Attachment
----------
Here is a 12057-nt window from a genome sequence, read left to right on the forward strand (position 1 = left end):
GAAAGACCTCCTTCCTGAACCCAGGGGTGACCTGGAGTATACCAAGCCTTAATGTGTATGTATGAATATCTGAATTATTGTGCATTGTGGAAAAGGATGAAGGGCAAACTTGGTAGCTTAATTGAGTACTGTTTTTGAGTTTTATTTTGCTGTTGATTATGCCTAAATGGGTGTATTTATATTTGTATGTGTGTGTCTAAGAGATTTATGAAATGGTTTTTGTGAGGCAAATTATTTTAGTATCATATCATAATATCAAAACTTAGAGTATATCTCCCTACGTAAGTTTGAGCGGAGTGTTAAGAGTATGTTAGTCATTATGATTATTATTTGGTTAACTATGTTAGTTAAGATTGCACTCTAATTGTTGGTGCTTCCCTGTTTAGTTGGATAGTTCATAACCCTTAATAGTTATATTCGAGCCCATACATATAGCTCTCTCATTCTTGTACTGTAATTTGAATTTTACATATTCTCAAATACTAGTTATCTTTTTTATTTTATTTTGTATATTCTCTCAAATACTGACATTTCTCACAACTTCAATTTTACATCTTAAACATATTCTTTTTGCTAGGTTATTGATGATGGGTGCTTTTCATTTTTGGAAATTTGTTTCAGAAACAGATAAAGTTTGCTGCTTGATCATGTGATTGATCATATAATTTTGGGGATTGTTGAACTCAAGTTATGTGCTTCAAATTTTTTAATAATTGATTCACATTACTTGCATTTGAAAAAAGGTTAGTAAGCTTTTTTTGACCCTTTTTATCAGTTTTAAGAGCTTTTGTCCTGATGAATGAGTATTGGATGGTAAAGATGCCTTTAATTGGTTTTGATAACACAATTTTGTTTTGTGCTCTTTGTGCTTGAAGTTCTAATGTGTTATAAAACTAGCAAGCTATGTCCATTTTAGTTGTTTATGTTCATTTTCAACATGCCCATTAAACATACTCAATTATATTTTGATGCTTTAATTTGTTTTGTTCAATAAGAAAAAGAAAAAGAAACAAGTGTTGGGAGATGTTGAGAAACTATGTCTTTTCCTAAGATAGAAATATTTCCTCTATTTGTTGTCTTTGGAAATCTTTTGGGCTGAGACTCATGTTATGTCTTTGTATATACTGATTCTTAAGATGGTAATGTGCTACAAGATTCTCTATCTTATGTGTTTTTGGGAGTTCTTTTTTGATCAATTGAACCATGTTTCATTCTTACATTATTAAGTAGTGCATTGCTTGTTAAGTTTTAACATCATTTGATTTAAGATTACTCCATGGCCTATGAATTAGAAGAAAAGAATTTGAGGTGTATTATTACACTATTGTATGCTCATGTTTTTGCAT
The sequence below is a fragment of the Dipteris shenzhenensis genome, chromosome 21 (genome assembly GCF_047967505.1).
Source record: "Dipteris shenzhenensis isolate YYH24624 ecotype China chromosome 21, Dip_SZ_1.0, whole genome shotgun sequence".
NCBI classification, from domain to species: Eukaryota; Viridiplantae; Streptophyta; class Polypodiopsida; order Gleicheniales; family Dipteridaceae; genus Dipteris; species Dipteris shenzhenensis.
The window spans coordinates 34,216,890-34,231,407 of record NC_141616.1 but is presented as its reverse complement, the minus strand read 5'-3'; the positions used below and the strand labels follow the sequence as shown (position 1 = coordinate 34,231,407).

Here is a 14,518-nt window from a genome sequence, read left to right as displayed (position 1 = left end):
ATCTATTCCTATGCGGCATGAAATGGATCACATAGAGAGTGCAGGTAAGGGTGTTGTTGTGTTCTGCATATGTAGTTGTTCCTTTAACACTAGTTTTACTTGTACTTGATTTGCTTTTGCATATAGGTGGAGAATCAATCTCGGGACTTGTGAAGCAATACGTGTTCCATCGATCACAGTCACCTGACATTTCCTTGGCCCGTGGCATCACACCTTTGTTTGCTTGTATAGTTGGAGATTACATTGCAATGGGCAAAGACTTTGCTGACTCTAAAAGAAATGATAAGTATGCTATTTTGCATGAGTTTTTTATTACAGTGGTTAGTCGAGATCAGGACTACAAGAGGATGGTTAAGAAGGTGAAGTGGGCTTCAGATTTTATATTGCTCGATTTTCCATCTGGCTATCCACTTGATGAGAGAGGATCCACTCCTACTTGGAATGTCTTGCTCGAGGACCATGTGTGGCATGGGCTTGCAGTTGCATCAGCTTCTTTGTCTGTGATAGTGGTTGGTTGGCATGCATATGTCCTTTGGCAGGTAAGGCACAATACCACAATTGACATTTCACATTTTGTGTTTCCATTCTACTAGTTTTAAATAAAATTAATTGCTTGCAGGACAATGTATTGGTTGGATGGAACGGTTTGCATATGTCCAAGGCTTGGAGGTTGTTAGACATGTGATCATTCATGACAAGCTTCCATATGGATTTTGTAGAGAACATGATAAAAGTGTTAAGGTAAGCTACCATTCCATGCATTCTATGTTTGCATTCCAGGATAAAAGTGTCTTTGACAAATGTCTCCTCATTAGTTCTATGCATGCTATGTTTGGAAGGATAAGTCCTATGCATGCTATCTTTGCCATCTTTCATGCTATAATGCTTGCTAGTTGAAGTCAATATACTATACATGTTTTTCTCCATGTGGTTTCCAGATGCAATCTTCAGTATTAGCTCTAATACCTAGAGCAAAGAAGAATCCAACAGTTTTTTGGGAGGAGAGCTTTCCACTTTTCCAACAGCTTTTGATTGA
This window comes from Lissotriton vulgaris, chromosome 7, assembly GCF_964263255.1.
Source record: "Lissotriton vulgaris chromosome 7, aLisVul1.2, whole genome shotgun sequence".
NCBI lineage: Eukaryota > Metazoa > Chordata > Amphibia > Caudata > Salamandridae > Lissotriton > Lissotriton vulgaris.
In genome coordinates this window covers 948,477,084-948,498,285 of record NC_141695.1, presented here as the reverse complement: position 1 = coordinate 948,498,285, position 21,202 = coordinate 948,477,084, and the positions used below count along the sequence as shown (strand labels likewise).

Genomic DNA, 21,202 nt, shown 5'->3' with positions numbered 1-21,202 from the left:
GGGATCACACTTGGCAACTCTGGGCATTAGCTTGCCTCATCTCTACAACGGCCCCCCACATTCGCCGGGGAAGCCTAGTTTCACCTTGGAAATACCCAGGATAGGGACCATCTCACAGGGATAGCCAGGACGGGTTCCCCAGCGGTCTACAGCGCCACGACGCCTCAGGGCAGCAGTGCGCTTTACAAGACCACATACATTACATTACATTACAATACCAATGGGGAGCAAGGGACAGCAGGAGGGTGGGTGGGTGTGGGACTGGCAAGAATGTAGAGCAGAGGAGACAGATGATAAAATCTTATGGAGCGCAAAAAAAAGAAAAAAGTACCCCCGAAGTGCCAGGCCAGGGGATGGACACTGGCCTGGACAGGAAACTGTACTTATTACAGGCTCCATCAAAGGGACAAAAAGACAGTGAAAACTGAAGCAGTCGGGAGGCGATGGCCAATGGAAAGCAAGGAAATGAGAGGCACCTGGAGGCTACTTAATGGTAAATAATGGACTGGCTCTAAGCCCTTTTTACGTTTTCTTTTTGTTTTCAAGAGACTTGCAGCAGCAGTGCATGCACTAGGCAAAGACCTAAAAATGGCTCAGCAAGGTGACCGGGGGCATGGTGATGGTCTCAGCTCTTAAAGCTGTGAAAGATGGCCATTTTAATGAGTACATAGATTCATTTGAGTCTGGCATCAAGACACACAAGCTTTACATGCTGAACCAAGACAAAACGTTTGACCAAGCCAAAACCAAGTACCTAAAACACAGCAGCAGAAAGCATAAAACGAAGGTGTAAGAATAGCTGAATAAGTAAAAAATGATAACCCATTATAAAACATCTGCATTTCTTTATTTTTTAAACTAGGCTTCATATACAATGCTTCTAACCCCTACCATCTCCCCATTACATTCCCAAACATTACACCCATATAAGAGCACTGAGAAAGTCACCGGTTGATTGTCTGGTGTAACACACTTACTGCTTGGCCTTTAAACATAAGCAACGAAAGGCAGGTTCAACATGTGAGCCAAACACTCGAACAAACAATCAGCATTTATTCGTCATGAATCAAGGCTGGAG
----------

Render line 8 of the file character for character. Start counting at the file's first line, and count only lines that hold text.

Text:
ATCTATTCCTATGCGGCATGAAATGGATCACATAGAGAGTGCAGGTAAGGGTGTTGTTGTGTTCTGCATATGTAGTTGTTCCTTTAACACTAGTTTTACTTGTACTTGATTTGCTTTTGCATATAGGTGGAGAATCAATCTCGGGACTTGTGAAGCAATACGTGTTCCATCGATCACAGTCACCTGACATTTCCTTGGCCCGTGGCATCACACCTTTGTTTGCTTGTATAGTTGGAGATTACATTGCAATGGGCAAAGACTTTGCTGACTCTAAAAGAAATGATAAGTATGCTATTTTGCATGAGTTTTTTATTACAGTGGTTAGTCGAGATCAGGACTACAAGAGGATGGTTAAGAAGGTGAAGTGGGCTTCAGATTTTATATTGCTCGATTTTCCATCTGGCTATCCACTTGATGAGAGAGGATCCACTCCTACTTGGAATGTCTTGCTCGAGGACCATGTGTGGCATGGGCTTGCAGTTGCATCAGCTTCTTTGTCTGTGATAGTGGTTGGTTGGCATGCATATGTCCTTTGGCAGGTAAGGCACAATACCACAATTGACATTTCACATTTTGTGTTTCCATTCTACTAGTTTTAAATAAAATTAATTGCTTGCAGGACAATGTATTGGTTGGATGGAACGGTTTGCATATGTCCAAGGCTTGGAGGTTGTTAGACATGTGATCATTCATGACAAGCTTCCATATGGATTTTGTAGAGAACATGATAAAAGTGTTAAGGTAAGCTACCATTCCATGCATTCTATGTTTGCATTCCAGGATAAAAGTGTCTTTGACAAATGTCTCCTCATTAGTTCTATGCATGCTATGTTTGGAAGGATAAGTCCTATGCATGCTATCTTTGCCATCTTTCATGCTATAATGCTTGCTAGTTGAAGTCAATATACTATACATGTTTTTCTCCATGTGGTTTCCAGATGCAATCTTCAGTATTAGCTCTAATACCTAGAGCAAAGAAGAATCCAACAGTTTTTTGGGAGGAGAGCTTTCCACTTTTCCAACAGCTTTTGATTGA